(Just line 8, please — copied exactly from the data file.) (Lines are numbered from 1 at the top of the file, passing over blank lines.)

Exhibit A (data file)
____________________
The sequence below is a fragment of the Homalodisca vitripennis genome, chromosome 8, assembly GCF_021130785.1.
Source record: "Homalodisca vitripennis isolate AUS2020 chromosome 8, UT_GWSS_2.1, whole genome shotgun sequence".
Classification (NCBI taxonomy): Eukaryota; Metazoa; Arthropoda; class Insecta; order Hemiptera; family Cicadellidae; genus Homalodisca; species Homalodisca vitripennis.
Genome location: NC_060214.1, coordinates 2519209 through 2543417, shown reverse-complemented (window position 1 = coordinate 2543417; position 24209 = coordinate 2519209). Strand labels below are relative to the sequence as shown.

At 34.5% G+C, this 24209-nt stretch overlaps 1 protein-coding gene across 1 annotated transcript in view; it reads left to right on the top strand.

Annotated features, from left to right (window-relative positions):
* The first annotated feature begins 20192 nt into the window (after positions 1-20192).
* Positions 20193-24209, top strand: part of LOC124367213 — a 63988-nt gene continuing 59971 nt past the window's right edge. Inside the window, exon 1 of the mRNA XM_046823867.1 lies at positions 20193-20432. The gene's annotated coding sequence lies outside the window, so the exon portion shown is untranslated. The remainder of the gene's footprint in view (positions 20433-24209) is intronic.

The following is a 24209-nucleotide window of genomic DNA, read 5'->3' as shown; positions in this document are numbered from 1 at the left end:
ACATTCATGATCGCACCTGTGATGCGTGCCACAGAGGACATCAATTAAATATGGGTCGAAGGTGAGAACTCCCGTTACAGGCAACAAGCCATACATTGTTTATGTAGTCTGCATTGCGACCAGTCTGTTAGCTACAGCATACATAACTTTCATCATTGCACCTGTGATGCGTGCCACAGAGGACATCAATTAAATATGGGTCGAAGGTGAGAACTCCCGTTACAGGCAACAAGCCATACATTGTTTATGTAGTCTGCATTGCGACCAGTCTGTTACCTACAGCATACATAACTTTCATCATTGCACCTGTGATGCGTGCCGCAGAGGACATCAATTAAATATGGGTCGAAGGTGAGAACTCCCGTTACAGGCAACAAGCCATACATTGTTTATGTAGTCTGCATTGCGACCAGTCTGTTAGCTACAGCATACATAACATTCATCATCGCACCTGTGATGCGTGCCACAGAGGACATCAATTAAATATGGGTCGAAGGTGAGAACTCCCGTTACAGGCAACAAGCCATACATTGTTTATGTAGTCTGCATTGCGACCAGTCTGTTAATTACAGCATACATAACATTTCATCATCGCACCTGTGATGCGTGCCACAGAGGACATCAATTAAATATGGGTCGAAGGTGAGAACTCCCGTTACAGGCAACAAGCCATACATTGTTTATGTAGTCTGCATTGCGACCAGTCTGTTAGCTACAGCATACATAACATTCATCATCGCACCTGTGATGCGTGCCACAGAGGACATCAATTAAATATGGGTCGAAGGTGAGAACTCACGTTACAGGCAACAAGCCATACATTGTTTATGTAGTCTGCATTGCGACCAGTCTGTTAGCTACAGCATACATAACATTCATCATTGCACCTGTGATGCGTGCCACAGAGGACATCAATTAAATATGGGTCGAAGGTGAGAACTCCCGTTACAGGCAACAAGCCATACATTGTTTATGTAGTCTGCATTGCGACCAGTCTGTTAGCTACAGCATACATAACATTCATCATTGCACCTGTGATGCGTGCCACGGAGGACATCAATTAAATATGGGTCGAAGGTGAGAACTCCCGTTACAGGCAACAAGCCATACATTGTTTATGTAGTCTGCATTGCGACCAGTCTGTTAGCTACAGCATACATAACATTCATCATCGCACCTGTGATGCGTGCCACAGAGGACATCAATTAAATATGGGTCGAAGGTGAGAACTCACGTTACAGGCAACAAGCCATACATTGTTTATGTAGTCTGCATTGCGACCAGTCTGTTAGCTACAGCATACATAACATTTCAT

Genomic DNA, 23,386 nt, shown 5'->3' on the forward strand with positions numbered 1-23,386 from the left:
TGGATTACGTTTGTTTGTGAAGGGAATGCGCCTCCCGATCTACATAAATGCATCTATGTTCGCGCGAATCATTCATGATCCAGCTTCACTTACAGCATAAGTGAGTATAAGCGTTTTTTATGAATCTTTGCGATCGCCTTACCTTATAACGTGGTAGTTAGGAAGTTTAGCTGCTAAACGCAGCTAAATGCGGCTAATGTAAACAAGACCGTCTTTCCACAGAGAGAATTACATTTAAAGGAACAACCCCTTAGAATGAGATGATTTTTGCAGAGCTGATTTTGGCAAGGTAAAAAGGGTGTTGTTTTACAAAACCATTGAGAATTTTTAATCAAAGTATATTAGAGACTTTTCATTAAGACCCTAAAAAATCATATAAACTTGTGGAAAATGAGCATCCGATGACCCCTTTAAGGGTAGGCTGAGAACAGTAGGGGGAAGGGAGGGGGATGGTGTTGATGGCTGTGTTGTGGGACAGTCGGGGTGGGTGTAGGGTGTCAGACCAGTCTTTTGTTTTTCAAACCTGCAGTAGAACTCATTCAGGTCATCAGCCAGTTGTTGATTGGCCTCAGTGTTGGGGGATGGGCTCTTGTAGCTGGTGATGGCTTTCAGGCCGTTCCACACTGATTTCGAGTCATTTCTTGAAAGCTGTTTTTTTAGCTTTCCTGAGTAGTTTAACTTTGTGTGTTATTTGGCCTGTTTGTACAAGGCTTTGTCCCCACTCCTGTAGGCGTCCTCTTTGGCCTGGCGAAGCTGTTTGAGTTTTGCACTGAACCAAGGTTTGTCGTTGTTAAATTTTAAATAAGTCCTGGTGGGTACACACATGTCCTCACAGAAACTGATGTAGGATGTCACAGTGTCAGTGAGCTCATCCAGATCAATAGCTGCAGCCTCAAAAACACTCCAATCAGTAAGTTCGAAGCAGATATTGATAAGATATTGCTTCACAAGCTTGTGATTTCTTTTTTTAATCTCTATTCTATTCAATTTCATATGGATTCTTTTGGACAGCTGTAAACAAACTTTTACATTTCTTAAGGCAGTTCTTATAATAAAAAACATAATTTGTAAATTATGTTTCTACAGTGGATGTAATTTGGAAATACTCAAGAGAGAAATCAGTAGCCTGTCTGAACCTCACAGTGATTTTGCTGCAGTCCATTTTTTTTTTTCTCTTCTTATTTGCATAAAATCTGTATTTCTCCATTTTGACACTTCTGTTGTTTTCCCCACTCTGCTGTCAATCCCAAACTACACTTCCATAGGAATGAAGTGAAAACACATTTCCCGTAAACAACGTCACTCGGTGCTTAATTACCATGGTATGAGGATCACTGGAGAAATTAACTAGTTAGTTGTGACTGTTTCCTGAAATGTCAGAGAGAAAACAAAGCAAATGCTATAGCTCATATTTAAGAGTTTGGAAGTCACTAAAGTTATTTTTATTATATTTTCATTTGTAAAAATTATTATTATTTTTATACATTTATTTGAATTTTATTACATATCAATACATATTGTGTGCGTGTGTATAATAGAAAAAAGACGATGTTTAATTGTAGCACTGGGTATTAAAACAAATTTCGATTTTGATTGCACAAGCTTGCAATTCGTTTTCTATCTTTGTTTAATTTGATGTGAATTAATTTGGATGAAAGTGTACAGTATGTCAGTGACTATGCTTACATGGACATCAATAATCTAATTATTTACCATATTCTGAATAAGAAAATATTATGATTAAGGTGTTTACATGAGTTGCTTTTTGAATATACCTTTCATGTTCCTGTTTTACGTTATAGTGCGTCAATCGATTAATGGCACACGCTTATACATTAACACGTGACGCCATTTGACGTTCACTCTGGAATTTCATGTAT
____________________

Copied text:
* Positions 20193-24209, top strand: part of LOC124367213 — a 63988-nt gene continuing 59971 nt past the window's right edge. Inside the window, exon 1 of the mRNA XM_046823867.1 lies at positions 20193-20432. The gene's annotated coding sequence lies outside the window, so the exon portion shown is untranslated. The remainder of the gene's footprint in view (positions 20433-24209) is intronic.